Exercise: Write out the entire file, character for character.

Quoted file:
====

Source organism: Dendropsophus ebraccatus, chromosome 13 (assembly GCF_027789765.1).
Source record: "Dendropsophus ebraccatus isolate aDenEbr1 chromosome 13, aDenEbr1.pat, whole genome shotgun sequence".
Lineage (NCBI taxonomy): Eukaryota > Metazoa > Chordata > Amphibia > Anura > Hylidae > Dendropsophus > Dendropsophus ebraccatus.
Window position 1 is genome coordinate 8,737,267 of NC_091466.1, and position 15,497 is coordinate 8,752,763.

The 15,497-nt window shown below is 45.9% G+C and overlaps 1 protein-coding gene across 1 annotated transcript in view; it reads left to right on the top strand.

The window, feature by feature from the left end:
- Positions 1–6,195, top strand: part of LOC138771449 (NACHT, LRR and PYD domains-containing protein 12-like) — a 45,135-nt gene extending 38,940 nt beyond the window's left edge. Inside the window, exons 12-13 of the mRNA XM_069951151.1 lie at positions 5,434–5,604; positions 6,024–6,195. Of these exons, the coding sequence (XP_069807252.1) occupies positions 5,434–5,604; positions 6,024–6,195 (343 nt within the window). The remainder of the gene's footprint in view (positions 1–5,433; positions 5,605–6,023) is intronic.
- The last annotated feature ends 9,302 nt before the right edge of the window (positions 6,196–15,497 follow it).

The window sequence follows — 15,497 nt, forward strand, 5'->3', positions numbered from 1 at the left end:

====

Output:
Source organism: Dendropsophus ebraccatus, chromosome 13 (assembly GCF_027789765.1).
Source record: "Dendropsophus ebraccatus isolate aDenEbr1 chromosome 13, aDenEbr1.pat, whole genome shotgun sequence".
Lineage (NCBI taxonomy): Eukaryota > Metazoa > Chordata > Amphibia > Anura > Hylidae > Dendropsophus > Dendropsophus ebraccatus.
Window position 1 is genome coordinate 8,737,267 of NC_091466.1, and position 15,497 is coordinate 8,752,763.

The 15,497-nt window shown below is 45.9% G+C and overlaps 1 protein-coding gene across 1 annotated transcript in view; it reads left to right on the top strand.

The window, feature by feature from the left end:
- Positions 1–6,195, top strand: part of LOC138771449 (NACHT, LRR and PYD domains-containing protein 12-like) — a 45,135-nt gene extending 38,940 nt beyond the window's left edge. Inside the window, exons 12-13 of the mRNA XM_069951151.1 lie at positions 5,434–5,604; positions 6,024–6,195. Of these exons, the coding sequence (XP_069807252.1) occupies positions 5,434–5,604; positions 6,024–6,195 (343 nt within the window). The remainder of the gene's footprint in view (positions 1–5,433; positions 5,605–6,023) is intronic.
- The last annotated feature ends 9,302 nt before the right edge of the window (positions 6,196–15,497 follow it).

The window sequence follows — 15,497 nt, forward strand, 5'->3', positions numbered from 1 at the left end: